The English source texts, made available by [Company B], were player support assets from [Game]. It is comprised of procedures and instructions given by the game’s support team in order to respond to any queries on how to solve problems, articles containing explanations of new features of the game, and reports on bugs solved.
The MT tool is particularly efficient when addressing repetitive vocabulary, structured content and predictable syntax of repetitive texts, and this aids translation of strings containing context-free and repetitive assets of the video games. Considering this, and in the light of player support texts characteristics, i.e. short segmentation and repetitiveness of the content, this asset was considered suitable for machine translation.
Can you describe your evaluation techniques?
In order to assess the quality of the MT output, I used both a quantitative and qualitative method. Firstly, I considered the temporal effort by measuring and comparing the time needed for human translation of the source sample text, and post-editing of the Machine Translated version.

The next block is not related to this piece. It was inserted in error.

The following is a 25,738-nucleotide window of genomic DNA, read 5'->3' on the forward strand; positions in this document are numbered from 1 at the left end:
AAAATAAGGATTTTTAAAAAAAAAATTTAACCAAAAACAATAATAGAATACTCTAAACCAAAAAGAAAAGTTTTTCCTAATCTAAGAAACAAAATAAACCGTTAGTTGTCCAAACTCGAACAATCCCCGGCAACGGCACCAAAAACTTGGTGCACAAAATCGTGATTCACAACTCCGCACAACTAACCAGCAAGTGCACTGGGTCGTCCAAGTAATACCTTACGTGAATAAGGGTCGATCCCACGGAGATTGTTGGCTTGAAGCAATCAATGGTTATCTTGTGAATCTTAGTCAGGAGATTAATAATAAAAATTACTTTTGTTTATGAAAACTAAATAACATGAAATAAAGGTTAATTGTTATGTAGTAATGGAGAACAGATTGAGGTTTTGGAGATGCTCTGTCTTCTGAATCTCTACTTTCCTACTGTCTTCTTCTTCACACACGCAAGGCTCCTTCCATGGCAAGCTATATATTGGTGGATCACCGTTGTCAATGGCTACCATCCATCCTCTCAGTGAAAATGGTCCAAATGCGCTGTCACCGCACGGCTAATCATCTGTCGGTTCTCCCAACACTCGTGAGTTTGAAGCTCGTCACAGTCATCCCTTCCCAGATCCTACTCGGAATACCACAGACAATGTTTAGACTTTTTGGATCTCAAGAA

Secondly, a qualitative evaluation comprising of error annotation, direct judgments and rating was performed using KantanLQR. KantanLQR is a highly adaptable language quality review tool, which helps streamline and automate the review process.
Participants were asked to select the typology of error encountered within the target text, from a drop-down menu in order to provide insight into the nature of the errors, and to rate each segment’s adequacy and fluency, on a scale of 1 to 5. Finally, a post-task questionnaire was used to collect the reviewer’s feedback.
What were your conclusions and were there any surprises?
Temporal data suggested that post-editing of raw Machine Translated output of player support assets was faster than translating from scratch. In terms of time saving, post-editing produced a productivity gain of 59.7%. However, the results of the LQR process showed that that improvements in the MT engine were needed.
I wouldn’t say this result was a surprise since the need of further in-domain monolingual data, terminology, and especially larger translation memories strictly relating to [Game] was evident while training the MT engine. This type of data would have produced a better engine than using bilingual training data taken from support portals for applications and software solutions and DGT archives.
I believe that this would have significantly reduced the number of errors produced by the engine. It was also predictable that the general perception of post-editing would have been cognitively demanding for the participants when compared with either human translation or TM-aided translation, especially because the latter is the usual working method in [Company A]. The participant perspectives gathered showed the need for a gradual phasing in of the methodology for users.